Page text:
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TECHNIQUES OF SAFECRACKING 

© 1990 by Wayno B. Yeager 

All rights reserved. No part of this book may be reproduced or 
stored in any form whatsoever without the prior written consent 
of the publisher. Reviews may quote brief passages without the 
written consent of the publisher as long as proper credit is given. 

Published by: 

Loompanics Unlimited 

P.O. Box 1197 

Port Townsend, WA 98368 

Loompanics Unlimited is a division of Loompanics Enterprises, 
Inc. 




ISBN 1-55950-052-2 

Library of Congress Catalog Card Number 90-003304 






Contents 



Introduction 1 

1. Safe Mechanics and Operation 5 

2. Combination Deduction 15 



3. Manipulation Techniques 21 

4. Safe Drilling Methods 35 

5. Punching and Peeling 51 

0. Torches, Etc 53 

8. Miscellaneous Methods of Safe Entry G3 

9. Safe Deposit Boxes 67 





Introduction 1 



Appendix A — Manufacturer’s 



Try-Out Combinations 81 

Appendix B — Suppliers 85 

Selected Bibliography 87 



Introduction 



A constant technological war exists between safe- 



makers and safecrackers. To construct a safe or vault 



strong enough to keep burglars out, but functional 
enough to let authorized personnel in, has been the 
ultimate goal for the manufacturers of safes and vaults 
since their invention. The race towards this ideal safe has 
caused frustration for those on both sides of the law in 
their attempts to defeat the technology of the other. And 
while neither side may ever ultimately triumph, they both 
win their share of battles. 



The most powerful weapon in the safe manufacturer’s 
arsenal is his ability to attack the burglar on one or more 
fronts: denying initial access to the safe, strengthening 
the safe itself, alarming the safe, etc. But the burglar is 
not completely defenseless either, for he knows a safe can 
never really be made absolutely foolproof. Why? Because 




2 TECHNIQUES OF SAFECRACKING 



a locksmith or other authority must always he able to 
enter a safe in case the combination mechanism malfunc- 
tions. In other words, while a safe can offer a reasonable 
amount of protection, it can never be made, out of prac- 
tical necessity, indestructible. Another problem that 
facilitates the safecracker’s operation is that of obso- 
lescence in safe technology. By the time an anti-burglary 
device is designed, patented, manufactured, marketed, 
and made commercially available, professional safe-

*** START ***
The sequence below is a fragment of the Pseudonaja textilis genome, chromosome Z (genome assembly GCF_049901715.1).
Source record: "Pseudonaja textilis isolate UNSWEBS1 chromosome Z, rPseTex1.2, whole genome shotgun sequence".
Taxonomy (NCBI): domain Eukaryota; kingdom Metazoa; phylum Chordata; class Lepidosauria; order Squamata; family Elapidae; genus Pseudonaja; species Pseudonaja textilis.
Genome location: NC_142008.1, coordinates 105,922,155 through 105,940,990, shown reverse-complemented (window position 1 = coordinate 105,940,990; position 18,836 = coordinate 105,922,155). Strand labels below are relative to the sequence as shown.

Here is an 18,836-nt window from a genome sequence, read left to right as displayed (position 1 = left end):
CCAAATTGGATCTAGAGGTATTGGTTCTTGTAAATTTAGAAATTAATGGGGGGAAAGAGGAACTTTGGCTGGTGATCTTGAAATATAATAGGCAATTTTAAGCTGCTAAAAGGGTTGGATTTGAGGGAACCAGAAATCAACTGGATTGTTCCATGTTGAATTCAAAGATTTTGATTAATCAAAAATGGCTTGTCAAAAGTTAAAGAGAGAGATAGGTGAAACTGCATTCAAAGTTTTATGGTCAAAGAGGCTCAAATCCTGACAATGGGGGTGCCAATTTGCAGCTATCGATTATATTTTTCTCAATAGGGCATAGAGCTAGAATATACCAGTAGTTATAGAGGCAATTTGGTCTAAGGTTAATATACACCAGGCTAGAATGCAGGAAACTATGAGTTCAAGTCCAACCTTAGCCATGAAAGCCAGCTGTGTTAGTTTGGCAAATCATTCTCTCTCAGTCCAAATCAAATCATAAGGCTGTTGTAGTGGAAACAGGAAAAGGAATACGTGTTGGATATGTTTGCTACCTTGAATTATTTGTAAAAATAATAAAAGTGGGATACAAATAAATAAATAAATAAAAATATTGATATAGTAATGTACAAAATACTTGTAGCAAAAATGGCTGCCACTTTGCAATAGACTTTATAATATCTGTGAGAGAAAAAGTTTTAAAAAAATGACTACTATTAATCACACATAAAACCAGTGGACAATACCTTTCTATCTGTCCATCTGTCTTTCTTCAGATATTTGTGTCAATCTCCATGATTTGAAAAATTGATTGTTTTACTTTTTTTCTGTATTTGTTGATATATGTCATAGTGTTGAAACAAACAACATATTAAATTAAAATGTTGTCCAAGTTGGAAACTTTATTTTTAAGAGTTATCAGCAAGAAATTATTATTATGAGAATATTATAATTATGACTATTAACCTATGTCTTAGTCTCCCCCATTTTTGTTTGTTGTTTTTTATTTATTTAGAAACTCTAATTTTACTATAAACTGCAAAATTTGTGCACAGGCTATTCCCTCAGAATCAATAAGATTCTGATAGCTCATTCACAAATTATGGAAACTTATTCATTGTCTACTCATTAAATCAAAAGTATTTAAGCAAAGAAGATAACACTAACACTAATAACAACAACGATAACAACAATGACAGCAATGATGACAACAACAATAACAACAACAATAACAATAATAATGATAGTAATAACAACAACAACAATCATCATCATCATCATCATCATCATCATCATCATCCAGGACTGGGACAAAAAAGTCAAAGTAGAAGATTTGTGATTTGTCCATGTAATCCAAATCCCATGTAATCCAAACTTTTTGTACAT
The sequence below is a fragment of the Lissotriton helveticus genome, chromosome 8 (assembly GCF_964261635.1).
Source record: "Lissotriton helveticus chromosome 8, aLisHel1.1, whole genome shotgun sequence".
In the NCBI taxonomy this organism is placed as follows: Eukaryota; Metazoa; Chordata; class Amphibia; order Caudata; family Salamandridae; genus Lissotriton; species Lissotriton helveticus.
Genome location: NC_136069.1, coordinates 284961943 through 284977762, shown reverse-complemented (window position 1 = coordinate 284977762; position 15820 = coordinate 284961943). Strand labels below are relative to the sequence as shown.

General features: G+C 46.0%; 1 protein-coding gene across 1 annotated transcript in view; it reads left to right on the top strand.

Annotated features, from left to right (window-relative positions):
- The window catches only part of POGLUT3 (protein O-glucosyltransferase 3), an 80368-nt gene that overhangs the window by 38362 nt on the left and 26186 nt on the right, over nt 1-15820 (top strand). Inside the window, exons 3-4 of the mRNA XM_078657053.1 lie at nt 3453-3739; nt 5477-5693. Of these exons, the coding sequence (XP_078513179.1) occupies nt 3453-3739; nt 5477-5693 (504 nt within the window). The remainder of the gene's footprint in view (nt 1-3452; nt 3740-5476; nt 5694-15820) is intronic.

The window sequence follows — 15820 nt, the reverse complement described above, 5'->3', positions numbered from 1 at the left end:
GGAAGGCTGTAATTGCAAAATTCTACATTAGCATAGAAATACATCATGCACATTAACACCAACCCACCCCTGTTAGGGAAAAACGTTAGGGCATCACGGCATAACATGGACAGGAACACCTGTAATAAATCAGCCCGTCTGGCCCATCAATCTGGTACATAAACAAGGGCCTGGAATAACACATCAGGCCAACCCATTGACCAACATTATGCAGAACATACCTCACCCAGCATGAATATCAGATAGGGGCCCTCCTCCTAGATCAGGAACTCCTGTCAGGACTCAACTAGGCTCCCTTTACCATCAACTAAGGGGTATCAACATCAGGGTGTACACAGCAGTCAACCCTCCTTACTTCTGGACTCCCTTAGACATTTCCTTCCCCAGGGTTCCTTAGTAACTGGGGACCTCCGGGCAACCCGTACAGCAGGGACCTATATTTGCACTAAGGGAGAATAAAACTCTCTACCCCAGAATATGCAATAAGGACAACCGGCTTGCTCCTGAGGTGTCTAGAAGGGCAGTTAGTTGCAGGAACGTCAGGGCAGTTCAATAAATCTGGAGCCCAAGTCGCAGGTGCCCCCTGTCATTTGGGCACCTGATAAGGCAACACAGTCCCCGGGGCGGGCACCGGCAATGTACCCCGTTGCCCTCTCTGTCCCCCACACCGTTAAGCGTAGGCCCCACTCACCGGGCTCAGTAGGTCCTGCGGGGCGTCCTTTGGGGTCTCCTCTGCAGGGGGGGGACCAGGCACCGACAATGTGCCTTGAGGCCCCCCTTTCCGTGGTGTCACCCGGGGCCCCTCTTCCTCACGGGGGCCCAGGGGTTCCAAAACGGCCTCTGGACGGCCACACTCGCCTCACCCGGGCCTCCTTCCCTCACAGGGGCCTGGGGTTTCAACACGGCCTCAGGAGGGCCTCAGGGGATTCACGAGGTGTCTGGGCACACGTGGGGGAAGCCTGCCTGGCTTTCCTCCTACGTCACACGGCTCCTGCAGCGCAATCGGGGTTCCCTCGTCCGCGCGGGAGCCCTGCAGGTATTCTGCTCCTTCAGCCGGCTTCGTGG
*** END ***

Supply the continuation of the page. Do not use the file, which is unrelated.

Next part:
crackers have been experimenting and working to defeat 
it. The question is not if a safety device can be bypassed, 
but rather when the device will be bypassed. 

When one buys a safe, what one is really buying is time. 
If the safe is on the lower end of the price scale, il. can 
only be expected to resist attack for a short length of 
time, and if the burglar is using only basic tools and basic 
knowledge, the safe will more than likely do its job. But 
as the potential reward inside the safe increases, so does 



f 



t 



and obvious maxim is often overlooked by homeowners 

and businessmen. I could not count the number of times 

Ive seen a $200 fire safe holding thousands of dollars in 

cash, or an 1890 safe expected to withstand 1990 
attacks. 

This book lists and explains just about all of the 
methods that arc used by both locksmith and safecracker 
to open safes, vaults, and safe deposit boxes. These tech- 
niques range from “soft” openings snob as combi nat io n 



deduction and manipulation, to "hard" openings, such as 
the application of nitroglycerine or C-4. While some of 
these techniques may be obsolete on some of the newer, 

high-tech safes, many will be overkill on the older or less 

1 « . * • ... 



what is 



Introduction 3 



obsolete and what is unnecessary, but I do note through- 
out the text on what models each technique is most often 
applied. 

Safecracking is a crime that has been with us and will 
be with us for many, many years. I subscribe to the theory 
that you can’t solve a problem unless the problem is fully 
understood. This book, like my others, is a textbook on 
crime, a guide so that the security and law-enforcement 
community may more accurately understand what 
they’re up against. If you are a security consultant, use 
this guide to more accurately recommend equipment for 
your client’s needs. Police and private investigators will 
discover invaluable information here for conducting a 
safecracking investigation. And although this book is 
written for individuals with no previous locksmithing 
experience, I believe even the most seasoned safemcn will 
find several new safe-entry tricks here. 




Safe Mechanics and Operation 5 



1 

Safe Mechanics 

and 

Operation 



Despite the multitude of safes on the market today, 
they all cling to a basic theory of operation: the protec- 
tion of contents from outside forces (such as fire and 
burglary), while allowing authorized entry via a com- 
binational dial, key, or keypad. Safes differ from model to 
model in the way they accomplish this task, but this is, 
nevertheless, the basic premise of each. There are two 
basic types of safes: fire safes, which are insulated to 
protect important documents from extreme temper-